For various reasons, the data in a system—such as customers, ledger accounts, configuration settings, and similar data—may become obsolete. This can be because of changes in the business or it can simply be a user input error. For example, two sales people can create two records for the same customer, start entering sales orders, and post invoices. One of the ways to solve this problem is to merge both the records into a single record.

In this recipe, we will explore how to merge one record into another, including all the related transactions. For this demonstration, we will merge two ledger reason codes into a single one.

How to do it...

Carry out the following steps in order to complete this recipe:

  1. Navigate to General ledger | Setup | Ledger reasons in order to find the reasons that you want to merge. Pick any two ledger reasons. In this example, we will use ADJ and OTHER, as shown in the following screenshot:

  2. Open the AOT and create a new job named LedgerReasonMerge with the following code snippet (replace the reason codes with your own values):

    static void LedgerReasonMerge(Args _args)
    {
        ReasonTable reasonTableDelete;
        ReasonTable reasonTable;
    
        ttsBegin;
    
        select firstOnly forUpdate reasonTableDelete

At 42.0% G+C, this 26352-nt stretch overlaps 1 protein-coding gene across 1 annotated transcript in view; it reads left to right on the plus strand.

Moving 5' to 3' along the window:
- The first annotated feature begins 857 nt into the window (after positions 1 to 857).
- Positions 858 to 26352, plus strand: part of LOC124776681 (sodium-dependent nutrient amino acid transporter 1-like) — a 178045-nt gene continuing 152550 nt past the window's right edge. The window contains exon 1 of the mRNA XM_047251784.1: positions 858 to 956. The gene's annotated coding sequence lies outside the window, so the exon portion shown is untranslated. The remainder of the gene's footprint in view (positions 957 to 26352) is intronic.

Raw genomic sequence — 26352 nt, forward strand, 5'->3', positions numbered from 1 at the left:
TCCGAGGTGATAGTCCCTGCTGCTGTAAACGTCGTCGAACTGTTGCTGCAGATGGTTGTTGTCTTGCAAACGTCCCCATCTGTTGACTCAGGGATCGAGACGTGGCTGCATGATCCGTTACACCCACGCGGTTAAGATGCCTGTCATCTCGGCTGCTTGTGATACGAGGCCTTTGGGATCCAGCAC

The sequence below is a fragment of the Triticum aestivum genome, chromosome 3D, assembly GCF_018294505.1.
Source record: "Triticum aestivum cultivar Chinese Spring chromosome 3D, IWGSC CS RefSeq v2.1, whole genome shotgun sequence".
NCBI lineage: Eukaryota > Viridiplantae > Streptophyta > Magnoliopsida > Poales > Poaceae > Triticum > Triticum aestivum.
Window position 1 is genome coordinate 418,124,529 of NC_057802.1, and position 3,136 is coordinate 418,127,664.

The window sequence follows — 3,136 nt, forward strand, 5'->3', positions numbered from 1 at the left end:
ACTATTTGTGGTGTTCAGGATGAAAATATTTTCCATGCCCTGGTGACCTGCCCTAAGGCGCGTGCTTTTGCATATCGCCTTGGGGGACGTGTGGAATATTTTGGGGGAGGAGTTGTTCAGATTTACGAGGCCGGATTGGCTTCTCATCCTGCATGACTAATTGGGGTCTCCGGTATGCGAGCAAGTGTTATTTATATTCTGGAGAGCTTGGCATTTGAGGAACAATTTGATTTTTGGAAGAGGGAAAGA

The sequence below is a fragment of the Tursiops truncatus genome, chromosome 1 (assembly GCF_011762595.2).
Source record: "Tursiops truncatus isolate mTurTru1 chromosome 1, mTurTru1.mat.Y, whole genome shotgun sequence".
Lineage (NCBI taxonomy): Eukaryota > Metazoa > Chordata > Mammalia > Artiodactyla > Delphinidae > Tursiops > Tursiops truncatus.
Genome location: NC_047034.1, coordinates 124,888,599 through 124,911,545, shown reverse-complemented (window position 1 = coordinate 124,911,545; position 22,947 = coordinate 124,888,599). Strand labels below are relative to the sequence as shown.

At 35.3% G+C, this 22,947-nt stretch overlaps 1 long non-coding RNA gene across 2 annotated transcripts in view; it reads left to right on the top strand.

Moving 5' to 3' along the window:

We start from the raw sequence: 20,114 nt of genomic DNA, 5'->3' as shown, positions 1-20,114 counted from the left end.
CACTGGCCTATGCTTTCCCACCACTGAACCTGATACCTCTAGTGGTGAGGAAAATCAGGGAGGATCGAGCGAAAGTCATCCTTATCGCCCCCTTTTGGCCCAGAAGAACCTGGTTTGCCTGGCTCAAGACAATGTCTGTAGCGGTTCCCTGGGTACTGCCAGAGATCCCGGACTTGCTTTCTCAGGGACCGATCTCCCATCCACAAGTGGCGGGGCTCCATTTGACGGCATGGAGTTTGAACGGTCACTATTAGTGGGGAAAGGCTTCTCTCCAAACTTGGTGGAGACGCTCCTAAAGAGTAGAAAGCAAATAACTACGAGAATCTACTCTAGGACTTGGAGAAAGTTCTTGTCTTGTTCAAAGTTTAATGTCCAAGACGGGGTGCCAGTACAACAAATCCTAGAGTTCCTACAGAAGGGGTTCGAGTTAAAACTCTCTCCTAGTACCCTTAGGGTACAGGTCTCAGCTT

where reasonTableDelete.Reason == 'ADJ';
    
        select firstOnly forUpdate reasonTable
            where reasonTable.Reason == 'OTHER';
    
        reasonTableDelete.merge(reasonTable);
        reasonTable.doUpdate();
        reasonTableDelete.doDelete();
    
        ttsCommit;
    }
  3. Run the job to merge the records.

  4. Open the Ledger reasons form again; you will notice that both the reasons were merged into one and all the related transactions have also been updated to reflect the change:

How it works...

First, we retrieve both the records from the database and prepare them for updating.

The key method in this recipe is merge(). This method will ensure that all the data from one record will be copied into the second one and all the related transactions will be updated to reflect the change.

Finally, we save the changes of the destination record and delete the first record.

All the code has to be within the ttsBegin/ttsCommit pair as we perform several database update operations in one go.

Such a technique can be used to merge two or more records of any type.

 

Adding a document handling note


Document handling in Dynamics AX is a feature that allows you to add notes, links, documents, images, files, and other related information to almost any record in the system. For example, we can track all the correspondence sent out to our customers by attaching the documents to their records in the system. Document handling on most of the forms can be accessed either from the action pane by clicking on the Attachments button, selecting Document handling from the Command menu under File, or selecting the Document handling icon from the status bar.